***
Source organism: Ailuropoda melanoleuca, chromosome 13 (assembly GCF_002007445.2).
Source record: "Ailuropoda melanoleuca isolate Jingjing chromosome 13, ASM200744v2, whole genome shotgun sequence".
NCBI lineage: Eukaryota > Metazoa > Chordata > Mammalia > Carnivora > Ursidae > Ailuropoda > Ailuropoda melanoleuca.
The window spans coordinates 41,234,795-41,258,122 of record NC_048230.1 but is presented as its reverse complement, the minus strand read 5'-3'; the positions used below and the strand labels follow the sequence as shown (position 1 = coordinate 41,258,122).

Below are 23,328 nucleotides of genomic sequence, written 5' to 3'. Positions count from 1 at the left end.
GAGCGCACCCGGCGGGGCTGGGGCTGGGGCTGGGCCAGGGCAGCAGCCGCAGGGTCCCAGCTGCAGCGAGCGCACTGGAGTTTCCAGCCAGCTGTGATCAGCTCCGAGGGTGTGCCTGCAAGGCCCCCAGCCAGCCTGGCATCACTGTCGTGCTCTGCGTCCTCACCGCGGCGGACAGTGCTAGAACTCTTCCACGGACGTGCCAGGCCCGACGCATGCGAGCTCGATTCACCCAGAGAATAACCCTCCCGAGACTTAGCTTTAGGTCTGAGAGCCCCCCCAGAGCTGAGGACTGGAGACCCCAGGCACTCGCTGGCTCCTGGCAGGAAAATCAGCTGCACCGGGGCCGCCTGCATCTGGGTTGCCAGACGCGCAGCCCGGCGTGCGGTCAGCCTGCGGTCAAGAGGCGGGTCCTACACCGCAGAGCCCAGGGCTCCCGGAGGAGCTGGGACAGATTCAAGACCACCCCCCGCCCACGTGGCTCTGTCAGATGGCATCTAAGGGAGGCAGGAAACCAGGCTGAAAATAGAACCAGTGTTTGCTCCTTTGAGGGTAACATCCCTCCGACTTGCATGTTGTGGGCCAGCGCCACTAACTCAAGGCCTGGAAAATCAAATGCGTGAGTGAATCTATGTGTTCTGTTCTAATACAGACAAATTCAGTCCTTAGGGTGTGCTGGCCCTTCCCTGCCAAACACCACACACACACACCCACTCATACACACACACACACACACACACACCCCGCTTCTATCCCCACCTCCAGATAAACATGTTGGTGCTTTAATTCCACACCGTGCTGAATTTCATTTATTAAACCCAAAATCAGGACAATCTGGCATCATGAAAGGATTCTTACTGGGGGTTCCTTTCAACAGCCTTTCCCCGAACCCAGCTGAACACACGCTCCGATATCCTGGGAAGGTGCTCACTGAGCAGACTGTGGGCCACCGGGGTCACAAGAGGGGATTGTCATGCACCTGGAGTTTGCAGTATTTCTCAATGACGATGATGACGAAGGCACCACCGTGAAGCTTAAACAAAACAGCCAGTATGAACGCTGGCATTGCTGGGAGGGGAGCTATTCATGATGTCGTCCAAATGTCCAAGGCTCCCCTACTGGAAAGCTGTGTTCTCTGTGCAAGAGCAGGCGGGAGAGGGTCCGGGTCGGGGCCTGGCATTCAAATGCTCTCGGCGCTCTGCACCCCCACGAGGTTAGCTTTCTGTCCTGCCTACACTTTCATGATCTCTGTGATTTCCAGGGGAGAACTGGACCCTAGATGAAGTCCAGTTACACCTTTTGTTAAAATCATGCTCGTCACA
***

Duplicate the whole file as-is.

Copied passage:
Source organism: Ailuropoda melanoleuca, chromosome 13 (assembly GCF_002007445.2).
Source record: "Ailuropoda melanoleuca isolate Jingjing chromosome 13, ASM200744v2, whole genome shotgun sequence".
NCBI lineage: Eukaryota > Metazoa > Chordata > Mammalia > Carnivora > Ursidae > Ailuropoda > Ailuropoda melanoleuca.
The window spans coordinates 41,234,795-41,258,122 of record NC_048230.1 but is presented as its reverse complement, the minus strand read 5'-3'; the positions used below and the strand labels follow the sequence as shown (position 1 = coordinate 41,258,122).

Below are 23,328 nucleotides of genomic sequence, written 5' to 3'. Positions count from 1 at the left end.
GAGCGCACCCGGCGGGGCTGGGGCTGGGGCTGGGCCAGGGCAGCAGCCGCAGGGTCCCAGCTGCAGCGAGCGCACTGGAGTTTCCAGCCAGCTGTGATCAGCTCCGAGGGTGTGCCTGCAAGGCCCCCAGCCAGCCTGGCATCACTGTCGTGCTCTGCGTCCTCACCGCGGCGGACAGTGCTAGAACTCTTCCACGGACGTGCCAGGCCCGACGCATGCGAGCTCGATTCACCCAGAGAATAACCCTCCCGAGACTTAGCTTTAGGTCTGAGAGCCCCCCCAGAGCTGAGGACTGGAGACCCCAGGCACTCGCTGGCTCCTGGCAGGAAAATCAGCTGCACCGGGGCCGCCTGCATCTGGGTTGCCAGACGCGCAGCCCGGCGTGCGGTCAGCCTGCGGTCAAGAGGCGGGTCCTACACCGCAGAGCCCAGGGCTCCCGGAGGAGCTGGGACAGATTCAAGACCACCCCCCGCCCACGTGGCTCTGTCAGATGGCATCTAAGGGAGGCAGGAAACCAGGCTGAAAATAGAACCAGTGTTTGCTCCTTTGAGGGTAACATCCCTCCGACTTGCATGTTGTGGGCCAGCGCCACTAACTCAAGGCCTGGAAAATCAAATGCGTGAGTGAATCTATGTGTTCTGTTCTAATACAGACAAATTCAGTCCTTAGGGTGTGCTGGCCCTTCCCTGCCAAACACCACACACACACACCCACTCATACACACACACACACACACACACACCCCGCTTCTATCCCCACCTCCAGATAAACATGTTGGTGCTTTAATTCCACACCGTGCTGAATTTCATTTATTAAACCCAAAATCAGGACAATCTGGCATCATGAAAGGATTCTTACTGGGGGTTCCTTTCAACAGCCTTTCCCCGAACCCAGCTGAACACACGCTCCGATATCCTGGGAAGGTGCTCACTGAGCAGACTGTGGGCCACCGGGGTCACAAGAGGGGATTGTCATGCACCTGGAGTTTGCAGTATTTCTCAATGACGATGATGACGAAGGCACCACCGTGAAGCTTAAACAAAACAGCCAGTATGAACGCTGGCATTGCTGGGAGGGGAGCTATTCATGATGTCGTCCAAATGTCCAAGGCTCCCCTACTGGAAAGCTGTGTTCTCTGTGCAAGAGCAGGCGGGAGAGGGTCCGGGTCGGGGCCTGGCATTCAAATGCTCTCGGCGCTCTGCACCCCCACGAGGTTAGCTTTCTGTCCTGCCTACACTTTCATGATCTCTGTGATTTCCAGGGGAGAACTGGACCCTAGATGAAGTCCAGTTACACCTTTTGTTAAAATCATGCTCGTCACA